Contact us

Louisiana
Center for the Book

Celebrating Readers, Writers and Their Books

If you are looking for Information on author submission criteria, follow this link or email the Louisiana Book Festival Office with questions concerning author submissions.

SEND US EMAIL
TEL: (225) 219 - 9503 Louisiana Center for the Book
701 N. Fourth St.
Baton Rouge, LA 70802
www.LouisianaBookFestival.org

Contact us

Louisiana
Center for the Book

Celebrating Readers, Writers and Their Books

If you are looking for Information on author submission criteria, follow this link or email the Louisiana Book Festival Office with questions concerning author submissions.

SEND US EMAIL
(225) 219 - 9503
Louisiana Center for the Book
701 N. Fourth St.
Baton Rouge, LA 70802

Authors

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Al Godoy
Al  Godoy picture

Al Godoy is a Senior Producer at Louisiana Public Broadcasting. He was co-producer and co-director for the six-part documentary series Louisiana: A History. He wrote the script for Frame after Frame, a half-hour documentary that aired nationally on PBS. The program was honored with a National Education Association award, a CINE Golden Eagle, Best-of-Show at the New Orleans Film and Video Festival, and numerous other awards. Recent projects include producing the Louisiana Legends series of interviews with prominent Louisiana personalities.

Screening: Louisiana: 200 Years of Statehood

On April 30, 1812, Louisiana became the 18th state in the Union. In conjunction with the statewide celebration of the 200th anniversary of Louisiana’s statehood, Louisiana Public Broadcasting worked with the Louisiana State Bicentennial Commission to produce a new one-hour documentary which looks back at the first 200 years of the state’s history.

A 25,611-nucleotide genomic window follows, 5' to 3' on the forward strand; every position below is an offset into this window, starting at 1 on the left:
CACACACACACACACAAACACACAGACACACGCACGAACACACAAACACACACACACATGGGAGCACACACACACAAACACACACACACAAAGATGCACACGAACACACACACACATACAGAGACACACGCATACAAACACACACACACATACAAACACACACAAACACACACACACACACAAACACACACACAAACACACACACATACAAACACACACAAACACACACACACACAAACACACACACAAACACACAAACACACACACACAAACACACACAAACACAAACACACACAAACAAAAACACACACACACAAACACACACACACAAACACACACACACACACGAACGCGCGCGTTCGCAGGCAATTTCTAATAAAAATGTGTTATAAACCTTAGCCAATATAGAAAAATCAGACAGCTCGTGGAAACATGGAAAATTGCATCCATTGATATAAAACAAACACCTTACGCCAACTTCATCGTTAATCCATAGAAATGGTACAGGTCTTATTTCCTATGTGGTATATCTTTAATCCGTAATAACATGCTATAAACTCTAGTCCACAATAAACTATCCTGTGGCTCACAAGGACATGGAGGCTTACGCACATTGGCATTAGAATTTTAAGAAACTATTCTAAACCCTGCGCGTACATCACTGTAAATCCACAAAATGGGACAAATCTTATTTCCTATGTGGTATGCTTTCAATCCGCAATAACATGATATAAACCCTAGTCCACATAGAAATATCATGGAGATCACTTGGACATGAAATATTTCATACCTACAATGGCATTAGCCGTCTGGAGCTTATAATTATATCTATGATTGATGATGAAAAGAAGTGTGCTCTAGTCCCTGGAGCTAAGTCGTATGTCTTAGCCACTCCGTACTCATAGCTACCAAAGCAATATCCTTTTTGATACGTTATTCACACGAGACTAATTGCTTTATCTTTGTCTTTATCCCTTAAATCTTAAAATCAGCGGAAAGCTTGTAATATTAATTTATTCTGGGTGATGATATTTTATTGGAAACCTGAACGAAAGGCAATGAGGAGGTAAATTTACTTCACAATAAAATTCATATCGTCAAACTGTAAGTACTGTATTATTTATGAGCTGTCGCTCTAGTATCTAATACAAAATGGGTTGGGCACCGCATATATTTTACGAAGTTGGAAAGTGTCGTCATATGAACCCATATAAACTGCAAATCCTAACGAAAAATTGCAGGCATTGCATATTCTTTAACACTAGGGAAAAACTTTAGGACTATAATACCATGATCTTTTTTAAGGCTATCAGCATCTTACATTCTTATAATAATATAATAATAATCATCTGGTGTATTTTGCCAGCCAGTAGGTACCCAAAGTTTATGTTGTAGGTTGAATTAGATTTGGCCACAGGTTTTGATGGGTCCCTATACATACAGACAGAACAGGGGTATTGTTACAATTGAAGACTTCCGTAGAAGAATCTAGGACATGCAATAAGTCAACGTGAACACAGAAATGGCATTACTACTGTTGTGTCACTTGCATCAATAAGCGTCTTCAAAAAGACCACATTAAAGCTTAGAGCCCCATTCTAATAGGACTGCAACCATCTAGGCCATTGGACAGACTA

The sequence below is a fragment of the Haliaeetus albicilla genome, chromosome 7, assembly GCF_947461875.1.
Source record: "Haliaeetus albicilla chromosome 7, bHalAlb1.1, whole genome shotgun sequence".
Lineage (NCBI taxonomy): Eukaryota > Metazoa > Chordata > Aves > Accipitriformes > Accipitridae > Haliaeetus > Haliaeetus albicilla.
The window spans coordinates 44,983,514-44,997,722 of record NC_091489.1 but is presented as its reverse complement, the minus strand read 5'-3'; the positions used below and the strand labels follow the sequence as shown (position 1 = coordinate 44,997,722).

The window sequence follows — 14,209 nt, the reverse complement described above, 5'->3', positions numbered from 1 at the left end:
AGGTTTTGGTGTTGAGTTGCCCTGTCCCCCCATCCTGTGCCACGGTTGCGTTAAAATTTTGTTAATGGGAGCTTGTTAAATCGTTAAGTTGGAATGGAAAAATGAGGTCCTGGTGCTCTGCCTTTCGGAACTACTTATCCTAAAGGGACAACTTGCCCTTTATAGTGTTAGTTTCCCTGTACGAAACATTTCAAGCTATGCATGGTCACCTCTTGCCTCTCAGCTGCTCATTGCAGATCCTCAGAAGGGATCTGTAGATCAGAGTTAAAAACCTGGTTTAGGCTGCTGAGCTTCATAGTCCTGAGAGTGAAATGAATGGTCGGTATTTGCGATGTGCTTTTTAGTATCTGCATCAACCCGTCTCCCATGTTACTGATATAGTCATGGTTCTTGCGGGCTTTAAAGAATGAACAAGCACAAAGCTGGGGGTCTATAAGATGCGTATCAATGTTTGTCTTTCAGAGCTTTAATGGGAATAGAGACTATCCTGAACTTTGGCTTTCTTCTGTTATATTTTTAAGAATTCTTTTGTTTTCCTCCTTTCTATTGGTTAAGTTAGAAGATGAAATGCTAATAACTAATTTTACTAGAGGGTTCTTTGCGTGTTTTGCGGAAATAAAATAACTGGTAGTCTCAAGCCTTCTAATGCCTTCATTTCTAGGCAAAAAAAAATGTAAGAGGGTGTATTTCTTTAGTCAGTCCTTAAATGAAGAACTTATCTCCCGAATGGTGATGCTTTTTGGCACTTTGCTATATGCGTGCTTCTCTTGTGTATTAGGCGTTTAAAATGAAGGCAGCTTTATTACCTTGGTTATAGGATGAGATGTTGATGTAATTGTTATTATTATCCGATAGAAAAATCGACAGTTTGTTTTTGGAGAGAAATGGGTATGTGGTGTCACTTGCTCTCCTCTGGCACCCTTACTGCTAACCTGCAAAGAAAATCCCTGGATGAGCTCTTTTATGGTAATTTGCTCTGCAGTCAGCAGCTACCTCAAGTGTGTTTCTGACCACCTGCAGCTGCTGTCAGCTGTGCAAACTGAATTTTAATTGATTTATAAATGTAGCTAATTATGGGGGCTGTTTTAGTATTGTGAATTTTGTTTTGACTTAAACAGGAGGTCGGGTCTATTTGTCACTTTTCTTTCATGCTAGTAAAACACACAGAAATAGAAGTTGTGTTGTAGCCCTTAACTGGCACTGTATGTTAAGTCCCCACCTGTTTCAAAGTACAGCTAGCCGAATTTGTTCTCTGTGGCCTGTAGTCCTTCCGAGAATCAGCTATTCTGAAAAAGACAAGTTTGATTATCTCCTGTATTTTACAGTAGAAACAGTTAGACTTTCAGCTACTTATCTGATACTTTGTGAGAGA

Narrated by Grammy and Emmy-winner and New Orleans-native Harry Connick, the one-hour documentary focuses on the most significant events in the state’s first two centuries.

From the moment Louisiana became the 18th state on April 30, 2012, the Bayou State has always done things its own way. In fact, the United States wasn’t quite sure what to make of its newest state and Louisiana didn’t quite fit in with the other 17 states for a number of years. The tension lessened after an outmanned, ragtag group of U.S. soldiers, Louisiana and Tennessee volunteers and pirates defeated the British at the Battle of New Orleans on January 8, 1815.

In the past 200 years, Louisiana has survived massive floods, devastating hurricanes and the Civil War. Combining the contributions for seven different nationalities, it developed its own unique cuisine. From the streets and barrooms of New Orleans came Jazz. . Along the way it has more than its share of charismatic and sometimes controversial political figures like former Governors Huey and Earl Long and Edwin Edwards. With the recent elections of Kathleen Blanco, the first woman governor in the state’s history, and Bobby Jindal, the nation’s first Indian American governor, the state has entered a new era of politics.

 

2:45 PM – 4 PM

Capitol Park Welcome Center, Screening Room

Screening

Louisiana: 200 Years of Statehood